“The irony is that people who stay in shape have a better quality of life in retirement but may end up with higher health care costs because they’re alive longer and need care for more years,” said Kevin McGarry, director of the Nationwide Institute. The Nationwide Institute, a resource made available by Nationwide Financial, provides the latest research and best practices from top institutions and practitioners in the industry.

Even if they’re able to pay for health care costs today, too many retirees fail to plan for inflation. The costs of nursing home care and assisted living nationwide went up more than twice the rate of inflation between 2009 and 2010. And, according to the US Department of Health and Human Services, people over the age of 65 have a 70 percent chance of needing long-term care during their lifetime.

“Too many people underestimate the amount of money needed to cover their health care costs in retirement because they do not think they will ever need long term care,” McGarry said.

In 2008, the annual cost of a nursing home was about $71,000 for a semi-private room, but nursing home costs are expected to reach $265,000 per year by 2030.

There’s also the risk of incurring exceptionally large health care expenses. At age 65, a typical married couple free of chronic disease faces a 5 percent probability that their remaining lifetime health care costs – excluding nursing home care – will exceed $311,000. Including nursing home care, they face a 5 percent probability of costs exceeding $570,000. 

“These retirees know bad things happen to other people that result in costly health care services, but most just don’t think it will happen to them,” Carter said.

Retirees need advice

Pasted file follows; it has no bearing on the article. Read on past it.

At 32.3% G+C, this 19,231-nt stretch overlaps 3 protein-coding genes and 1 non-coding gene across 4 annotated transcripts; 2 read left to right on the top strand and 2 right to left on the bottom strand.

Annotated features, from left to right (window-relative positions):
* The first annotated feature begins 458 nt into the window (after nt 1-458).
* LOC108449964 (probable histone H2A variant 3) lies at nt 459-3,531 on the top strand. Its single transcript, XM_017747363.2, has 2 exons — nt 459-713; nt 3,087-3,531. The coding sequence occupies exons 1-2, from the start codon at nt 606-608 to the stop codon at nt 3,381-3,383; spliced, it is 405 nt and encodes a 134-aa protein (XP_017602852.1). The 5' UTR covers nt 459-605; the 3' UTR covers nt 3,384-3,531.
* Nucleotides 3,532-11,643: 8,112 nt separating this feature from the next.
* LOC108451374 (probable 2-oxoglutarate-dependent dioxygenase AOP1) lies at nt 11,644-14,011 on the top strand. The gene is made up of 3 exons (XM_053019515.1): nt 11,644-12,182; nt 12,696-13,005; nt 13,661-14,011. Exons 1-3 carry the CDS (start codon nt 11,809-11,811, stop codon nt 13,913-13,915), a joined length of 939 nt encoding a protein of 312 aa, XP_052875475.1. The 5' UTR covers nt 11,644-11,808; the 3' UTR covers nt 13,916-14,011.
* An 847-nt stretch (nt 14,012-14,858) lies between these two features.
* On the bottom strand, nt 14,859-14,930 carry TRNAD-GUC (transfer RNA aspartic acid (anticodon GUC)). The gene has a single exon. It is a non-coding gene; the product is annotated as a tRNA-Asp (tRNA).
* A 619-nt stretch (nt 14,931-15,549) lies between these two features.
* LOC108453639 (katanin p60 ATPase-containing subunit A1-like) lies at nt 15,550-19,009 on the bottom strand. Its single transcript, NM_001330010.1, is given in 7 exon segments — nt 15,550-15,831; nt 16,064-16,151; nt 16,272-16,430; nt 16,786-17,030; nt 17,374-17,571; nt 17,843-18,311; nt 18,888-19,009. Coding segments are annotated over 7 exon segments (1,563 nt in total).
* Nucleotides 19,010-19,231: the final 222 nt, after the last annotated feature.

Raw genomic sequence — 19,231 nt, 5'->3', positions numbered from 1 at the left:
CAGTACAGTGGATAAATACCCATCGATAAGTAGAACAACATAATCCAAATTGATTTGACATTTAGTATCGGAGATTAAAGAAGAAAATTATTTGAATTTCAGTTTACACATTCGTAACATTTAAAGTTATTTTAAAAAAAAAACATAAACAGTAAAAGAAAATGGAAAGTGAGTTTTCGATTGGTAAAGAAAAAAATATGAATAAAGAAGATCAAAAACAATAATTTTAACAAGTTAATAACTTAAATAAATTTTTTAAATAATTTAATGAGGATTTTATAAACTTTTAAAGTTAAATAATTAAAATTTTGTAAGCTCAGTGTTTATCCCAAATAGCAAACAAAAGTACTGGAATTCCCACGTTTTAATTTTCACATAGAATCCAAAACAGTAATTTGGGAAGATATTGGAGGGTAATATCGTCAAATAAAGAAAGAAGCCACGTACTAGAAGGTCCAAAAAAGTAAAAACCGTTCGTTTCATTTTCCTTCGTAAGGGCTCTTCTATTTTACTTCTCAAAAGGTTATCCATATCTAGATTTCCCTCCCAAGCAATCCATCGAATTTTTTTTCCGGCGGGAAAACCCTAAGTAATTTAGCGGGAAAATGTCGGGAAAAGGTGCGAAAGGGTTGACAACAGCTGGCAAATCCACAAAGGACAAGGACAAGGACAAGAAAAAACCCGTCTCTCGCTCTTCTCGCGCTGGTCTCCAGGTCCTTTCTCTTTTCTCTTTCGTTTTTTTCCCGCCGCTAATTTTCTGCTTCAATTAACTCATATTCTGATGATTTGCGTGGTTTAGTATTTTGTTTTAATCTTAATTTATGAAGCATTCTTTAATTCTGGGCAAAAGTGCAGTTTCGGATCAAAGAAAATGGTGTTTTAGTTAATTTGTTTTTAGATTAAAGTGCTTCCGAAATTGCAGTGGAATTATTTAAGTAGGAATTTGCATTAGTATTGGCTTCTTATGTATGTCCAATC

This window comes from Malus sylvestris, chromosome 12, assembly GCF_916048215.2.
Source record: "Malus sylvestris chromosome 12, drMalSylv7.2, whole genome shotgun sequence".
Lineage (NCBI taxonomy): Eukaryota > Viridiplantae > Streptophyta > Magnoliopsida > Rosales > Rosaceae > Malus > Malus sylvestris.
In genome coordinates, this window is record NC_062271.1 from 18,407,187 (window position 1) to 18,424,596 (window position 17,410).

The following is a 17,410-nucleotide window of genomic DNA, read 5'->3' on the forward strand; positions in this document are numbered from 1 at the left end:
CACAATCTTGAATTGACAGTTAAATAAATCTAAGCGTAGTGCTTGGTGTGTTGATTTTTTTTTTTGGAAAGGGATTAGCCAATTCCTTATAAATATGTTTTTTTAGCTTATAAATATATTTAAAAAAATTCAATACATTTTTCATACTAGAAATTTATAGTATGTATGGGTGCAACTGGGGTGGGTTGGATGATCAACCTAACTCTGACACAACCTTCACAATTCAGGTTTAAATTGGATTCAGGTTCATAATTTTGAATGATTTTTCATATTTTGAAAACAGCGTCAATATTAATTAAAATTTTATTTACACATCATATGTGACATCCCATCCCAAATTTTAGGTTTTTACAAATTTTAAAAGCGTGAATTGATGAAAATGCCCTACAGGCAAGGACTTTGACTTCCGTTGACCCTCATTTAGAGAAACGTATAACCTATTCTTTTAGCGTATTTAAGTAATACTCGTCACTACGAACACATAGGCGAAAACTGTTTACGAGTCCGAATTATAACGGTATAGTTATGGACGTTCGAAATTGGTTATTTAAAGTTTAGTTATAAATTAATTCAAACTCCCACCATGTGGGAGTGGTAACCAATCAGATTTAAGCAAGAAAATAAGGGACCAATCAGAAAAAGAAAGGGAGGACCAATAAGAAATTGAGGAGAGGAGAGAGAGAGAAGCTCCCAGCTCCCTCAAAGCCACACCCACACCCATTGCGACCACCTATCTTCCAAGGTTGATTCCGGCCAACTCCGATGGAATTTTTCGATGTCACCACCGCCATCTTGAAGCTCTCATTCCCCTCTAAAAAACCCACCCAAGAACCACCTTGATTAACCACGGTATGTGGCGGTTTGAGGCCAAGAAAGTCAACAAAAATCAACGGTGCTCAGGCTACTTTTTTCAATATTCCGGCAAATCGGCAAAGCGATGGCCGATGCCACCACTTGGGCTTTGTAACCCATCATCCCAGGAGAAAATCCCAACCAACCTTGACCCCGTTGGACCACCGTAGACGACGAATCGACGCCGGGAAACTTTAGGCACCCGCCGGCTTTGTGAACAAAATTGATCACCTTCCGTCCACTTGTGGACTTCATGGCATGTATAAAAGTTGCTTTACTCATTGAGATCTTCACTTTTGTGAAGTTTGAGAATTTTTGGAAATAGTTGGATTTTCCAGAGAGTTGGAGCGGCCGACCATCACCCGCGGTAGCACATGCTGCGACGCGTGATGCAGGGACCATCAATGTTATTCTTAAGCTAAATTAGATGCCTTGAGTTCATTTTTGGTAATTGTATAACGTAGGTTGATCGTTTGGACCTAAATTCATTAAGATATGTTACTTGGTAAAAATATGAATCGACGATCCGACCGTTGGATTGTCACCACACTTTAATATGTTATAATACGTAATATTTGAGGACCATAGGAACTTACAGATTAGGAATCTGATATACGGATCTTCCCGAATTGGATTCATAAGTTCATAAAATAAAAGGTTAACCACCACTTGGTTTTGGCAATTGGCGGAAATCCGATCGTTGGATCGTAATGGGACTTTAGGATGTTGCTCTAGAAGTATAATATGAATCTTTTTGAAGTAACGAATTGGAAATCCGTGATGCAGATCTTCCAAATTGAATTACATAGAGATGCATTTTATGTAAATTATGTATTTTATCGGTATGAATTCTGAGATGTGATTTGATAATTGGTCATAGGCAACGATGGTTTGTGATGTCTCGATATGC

About two in five retirees (39 percent) say they wished they understood Medicare coverage better. But only about one in six retirees say they plan to meet with their financial advisor to discuss health care costs beyond those covered by Medicare. However, of those that have, about 70 percent say their advisor was helpful, to very helpful, in estimating their future health care costs.

Retirees who underestimate their health care costs may need to meet with an advisor to reassess how rapidly to draw down their wealth during retirement. Retirees also should meet with a financial advisor to get regular health care cost assessments to factor in inflation or any changes in their health.

“Financial advisors can play an important role in helping their clients estimate health care costs in retirement,” Carter said.

Carter says despite retirees’ confidence in how they will pay for health care costs, Boomers nearing retirement should not think it will be as easy when they retire.

“Most Boomers can expect a very different retirement than that of their parents,” Carter said. “In addition to higher health care costs and longer life expectancies, Boomers likely won’t have pensions or employer-paid health care and realistically they’ll need to be prepared to pay for their own health care costs in retirement.”

To see the entire survey, visit nationwide.com/healthcare.